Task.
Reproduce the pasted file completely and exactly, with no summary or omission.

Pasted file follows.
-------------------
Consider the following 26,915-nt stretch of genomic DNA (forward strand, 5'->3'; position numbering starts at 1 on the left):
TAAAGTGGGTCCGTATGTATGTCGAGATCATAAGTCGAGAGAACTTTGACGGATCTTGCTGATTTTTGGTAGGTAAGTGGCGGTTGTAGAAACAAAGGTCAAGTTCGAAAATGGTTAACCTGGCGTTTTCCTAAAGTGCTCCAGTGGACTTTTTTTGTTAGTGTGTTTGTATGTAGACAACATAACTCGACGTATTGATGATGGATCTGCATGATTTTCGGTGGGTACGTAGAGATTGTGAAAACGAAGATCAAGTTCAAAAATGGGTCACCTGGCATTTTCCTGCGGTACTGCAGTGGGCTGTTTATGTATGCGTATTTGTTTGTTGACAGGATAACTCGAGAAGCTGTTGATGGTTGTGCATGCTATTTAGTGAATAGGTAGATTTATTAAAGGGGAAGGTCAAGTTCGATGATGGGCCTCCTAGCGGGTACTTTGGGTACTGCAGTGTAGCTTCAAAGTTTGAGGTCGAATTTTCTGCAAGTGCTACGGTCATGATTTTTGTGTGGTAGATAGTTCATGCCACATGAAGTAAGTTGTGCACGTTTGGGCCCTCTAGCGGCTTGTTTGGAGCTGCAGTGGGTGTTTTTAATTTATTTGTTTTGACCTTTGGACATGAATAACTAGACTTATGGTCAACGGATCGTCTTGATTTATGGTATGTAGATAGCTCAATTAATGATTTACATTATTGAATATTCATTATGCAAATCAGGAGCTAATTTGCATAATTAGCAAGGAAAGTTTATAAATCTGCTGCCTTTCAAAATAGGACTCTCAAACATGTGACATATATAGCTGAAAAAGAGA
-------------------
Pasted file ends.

Consider the following 26,915-nt stretch of genomic DNA (forward strand, 5'->3'; position numbering starts at 1 on the left):
TAAAGTGGGTCCGTATGTATGTCGAGATCATAAGTCGAGAGAACTTTGACGGATCTTGCTGATTTTTGGTAGGTAAGTGGCGGTTGTAGAAACAAAGGTCAAGTTCGAAAATGGTTAACCTGGCGTTTTCCTAAAGTGCTCCAGTGGACTTTTTTTGTTAGTGTGTTTGTATGTAGACAACATAACTCGACGTATTGATGATGGATCTGCATGATTTTCGGTGGGTACGTAGAGATTGTGAAAACGAAGATCAAGTTCAAAAATGGGTCACCTGGCATTTTCCTGCGGTACTGCAGTGGGCTGTTTATGTATGCGTATTTGTTTGTTGACAGGATAACTCGAGAAGCTGTTGATGGTTGTGCATGCTATTTAGTGAATAGGTAGATTTATTAAAGGGGAAGGTCAAGTTCGATGATGGGCCTCCTAGCGGGTACTTTGGGTACTGCAGTGTAGCTTCAAAGTTTGAGGTCGAATTTTCTGCAAGTGCTACGGTCATGATTTTTGTGTGGTAGATAGTTCATGCCACATGAAGTAAGTTGTGCACGTTTGGGCCCTCTAGCGGCTTGTTTGGAGCTGCAGTGGGTGTTTTTAATTTATTTGTTTTGACCTTTGGACATGAATAACTAGACTTATGGTCAACGGATCGTCTTGATTTATGGTATGTAGATAGCTCAATTAATGATTTACATTATTGAATATTCATTATGCAAATCAGGAGCTAATTTGCATAATTAGCAAGGAAAGTTTATAAATCTGCTGCCTTTCAAAATAGGACTCTCAAACATGTGACATATATAGCTGAAAAAGAGA